Marietta, OH Nursing Home Fire, Jan 1970


Marietta, Ohio (UPI) -- Fire destroyed a modern, ranch-style nursing home late Friday night, killing 21 aged patients and injuring 23 others.
Most of the dead were women between 85 and 94 years old, many of them confined to beds with raised iron railings along the sides. Still other victims were strapped in their beds or in wheelchairs.
WILLIAM VEIGEL, an official of the Ohio Department of Health, said the four-year-old Harmar House Nursing Home, a one-story brick structure located atop one of Ohio's highest hills, was "one of the better homes in the state."
"It was better staffed, better equipped and met all the standards," VEIGEL said.
There were 46 patients in the home when the fire broke out. The cause of the fire was not known.
The building was in the shape of four wings, forming a cross. Marietta Fire Chief BEMAN BIEHL said the fire apparently started in one of the rooms in the south wing. He said there was a fire detection system in the home but no sprinkler system. He said a sprinkler system is not called for by state code in a one-floor plan.
"The home went up like cardboard," said JOHN BURNWORTH, mayor of the Ohio River city of 15,000. "There is a terrible mess at the scene. I've never seen so many dead people on the floor like they had at the hospital."
CHARLES BROWN, who lives across the street from the nursing home, said he "couldn't see the home for the smoke."
"There was plenty of screaming," BROWN said. "People were crying, 'Oh my God, help us.' I helped carry some people out.. I took some people to the hospital in my car. Two women were burned so badly I don't believe they lived."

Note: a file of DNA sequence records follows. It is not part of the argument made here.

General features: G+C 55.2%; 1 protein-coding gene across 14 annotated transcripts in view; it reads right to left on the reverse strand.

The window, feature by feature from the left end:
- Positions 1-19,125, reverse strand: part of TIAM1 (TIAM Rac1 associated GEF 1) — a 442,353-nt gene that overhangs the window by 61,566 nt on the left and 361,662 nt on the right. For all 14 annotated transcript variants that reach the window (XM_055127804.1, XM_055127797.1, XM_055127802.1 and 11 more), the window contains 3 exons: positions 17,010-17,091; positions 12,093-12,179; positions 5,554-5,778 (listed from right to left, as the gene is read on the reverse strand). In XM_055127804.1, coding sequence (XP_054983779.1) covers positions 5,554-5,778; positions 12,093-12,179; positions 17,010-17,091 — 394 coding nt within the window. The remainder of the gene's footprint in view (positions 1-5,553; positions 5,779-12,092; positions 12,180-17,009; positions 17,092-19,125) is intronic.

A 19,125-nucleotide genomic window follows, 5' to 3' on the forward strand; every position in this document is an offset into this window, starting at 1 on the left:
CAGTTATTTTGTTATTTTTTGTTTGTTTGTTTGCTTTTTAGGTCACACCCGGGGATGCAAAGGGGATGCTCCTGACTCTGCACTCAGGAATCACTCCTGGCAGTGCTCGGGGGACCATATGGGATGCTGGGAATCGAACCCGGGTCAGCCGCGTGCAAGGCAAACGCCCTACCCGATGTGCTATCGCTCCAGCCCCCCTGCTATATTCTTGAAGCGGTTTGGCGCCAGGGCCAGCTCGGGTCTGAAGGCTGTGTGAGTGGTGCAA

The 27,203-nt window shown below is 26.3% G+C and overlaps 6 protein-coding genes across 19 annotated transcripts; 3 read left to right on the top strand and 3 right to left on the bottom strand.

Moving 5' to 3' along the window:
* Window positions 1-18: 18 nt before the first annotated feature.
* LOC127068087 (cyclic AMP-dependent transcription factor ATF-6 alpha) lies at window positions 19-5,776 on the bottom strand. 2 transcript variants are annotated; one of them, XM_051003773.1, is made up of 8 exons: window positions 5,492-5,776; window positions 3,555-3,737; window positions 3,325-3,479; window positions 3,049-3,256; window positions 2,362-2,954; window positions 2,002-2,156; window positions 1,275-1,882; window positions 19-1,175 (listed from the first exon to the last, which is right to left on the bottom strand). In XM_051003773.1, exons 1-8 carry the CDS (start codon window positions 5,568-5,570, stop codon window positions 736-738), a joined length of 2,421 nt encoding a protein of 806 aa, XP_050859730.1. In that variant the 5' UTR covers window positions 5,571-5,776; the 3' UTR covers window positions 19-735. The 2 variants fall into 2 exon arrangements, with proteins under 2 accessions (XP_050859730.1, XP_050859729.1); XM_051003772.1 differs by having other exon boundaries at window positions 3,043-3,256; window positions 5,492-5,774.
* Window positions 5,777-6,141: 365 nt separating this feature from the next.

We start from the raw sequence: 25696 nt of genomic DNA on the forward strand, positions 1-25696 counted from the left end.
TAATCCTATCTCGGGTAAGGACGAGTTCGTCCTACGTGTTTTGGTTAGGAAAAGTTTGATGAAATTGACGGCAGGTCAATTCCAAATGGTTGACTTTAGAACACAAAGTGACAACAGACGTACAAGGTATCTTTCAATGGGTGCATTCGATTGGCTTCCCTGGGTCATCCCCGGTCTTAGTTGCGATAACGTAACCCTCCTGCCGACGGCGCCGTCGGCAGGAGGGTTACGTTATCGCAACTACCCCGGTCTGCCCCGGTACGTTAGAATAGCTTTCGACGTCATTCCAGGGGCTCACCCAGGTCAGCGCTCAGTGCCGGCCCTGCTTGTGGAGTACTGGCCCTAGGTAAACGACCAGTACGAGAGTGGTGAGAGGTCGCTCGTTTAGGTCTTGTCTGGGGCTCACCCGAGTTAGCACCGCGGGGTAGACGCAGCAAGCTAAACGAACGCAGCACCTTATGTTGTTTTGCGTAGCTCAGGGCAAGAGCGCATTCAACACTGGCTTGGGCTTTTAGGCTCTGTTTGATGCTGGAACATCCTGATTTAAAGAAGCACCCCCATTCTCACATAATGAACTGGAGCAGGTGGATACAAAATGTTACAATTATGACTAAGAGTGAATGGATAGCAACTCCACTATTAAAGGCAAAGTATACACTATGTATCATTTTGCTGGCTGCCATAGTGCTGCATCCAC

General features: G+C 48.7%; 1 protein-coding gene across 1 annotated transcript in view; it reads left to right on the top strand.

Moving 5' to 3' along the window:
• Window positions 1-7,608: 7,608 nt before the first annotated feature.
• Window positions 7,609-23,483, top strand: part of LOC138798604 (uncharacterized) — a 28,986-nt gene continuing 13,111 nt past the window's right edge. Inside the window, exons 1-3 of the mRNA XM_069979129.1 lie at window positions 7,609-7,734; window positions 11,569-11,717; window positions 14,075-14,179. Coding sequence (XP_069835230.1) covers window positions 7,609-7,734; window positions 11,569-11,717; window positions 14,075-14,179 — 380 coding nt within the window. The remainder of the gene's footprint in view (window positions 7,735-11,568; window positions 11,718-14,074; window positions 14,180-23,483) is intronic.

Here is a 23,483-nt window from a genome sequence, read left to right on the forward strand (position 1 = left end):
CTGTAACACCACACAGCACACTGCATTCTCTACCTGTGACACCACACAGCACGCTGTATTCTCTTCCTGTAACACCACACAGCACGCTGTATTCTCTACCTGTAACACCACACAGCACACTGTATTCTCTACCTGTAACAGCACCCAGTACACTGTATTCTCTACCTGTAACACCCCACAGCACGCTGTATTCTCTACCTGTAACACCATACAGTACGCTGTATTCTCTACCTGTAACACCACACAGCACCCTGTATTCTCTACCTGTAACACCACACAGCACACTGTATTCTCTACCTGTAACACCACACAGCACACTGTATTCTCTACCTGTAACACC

LARRY STEINEL of radio station WMOA in Marietta said one of his reporters, MIKE WEBER, carried out 10 dead persons himself.
It was the worst disaster at a nursing home in Ohio since 1963 when a blaze at the Firchville Nursing Home near Sandusky in north central Ohio killed 63 persons.
DR. SAM HOWE, vice chief of staff at Selby Hospital, said "every ambulance from communities up to 14 miles away" was pressed into service transporting victims from the scene.
"I can't say much, this is a real shock to the community," HOWE said. "It was a fine home. They were all local people. It is a real shock."
JOSEPH S. STUBBS, director of Marietta Memorial Hospital, said six of the patients hospitalized were om critical condition. One fireman, also suffered smoke inhalation and another fireman was injured while fighting the blaze.
The death toll was announced by DR. KENNETH OWEN, the Washington County Coroner.
Firemen, hampered by near-zero temperatures while fighting the blaze, used heaters to warm up some fire hydrants.
Police Capt. JAMES BARR said when he arrived at the scene "smoke was rolling and they were removing people from the building .. firemen, police and neighbors ... anyone there that could help."
"Some rescuers were overcome byu smoke, a lot of people were overcome," BARR said. "I saw no fire. Jus smoke. They were carrying elderly people through windows and doors. Anywhere they could get them."
VEIGEL said the nursing home was inspected three times last year, by the state building, fire and health inspectors. There were no violations, he said.
VEIGEL said the home was fully staffed with 42 people including an administrator.
HELEN WEBER, 93, of Marietta, was one of the survivors of the fire. She was in critical condition at Marietta Memorial Hospital.
Her niece, MRS. RICHARD WEBER, also of Mariella, said her aunt when to the home last February arfter she fractured her hip in a fall.
"It was such a safe place ... such a nice plane," MRS. WEBER said. "They took every precaution. I just can't understant it. It was one of the nicest rest homes I've ever seen."
The building, owned by Health Services, Inc., was sealed off and guarded by police and fire personnel.

The Coshocton Tribune Ohio 1970-01-10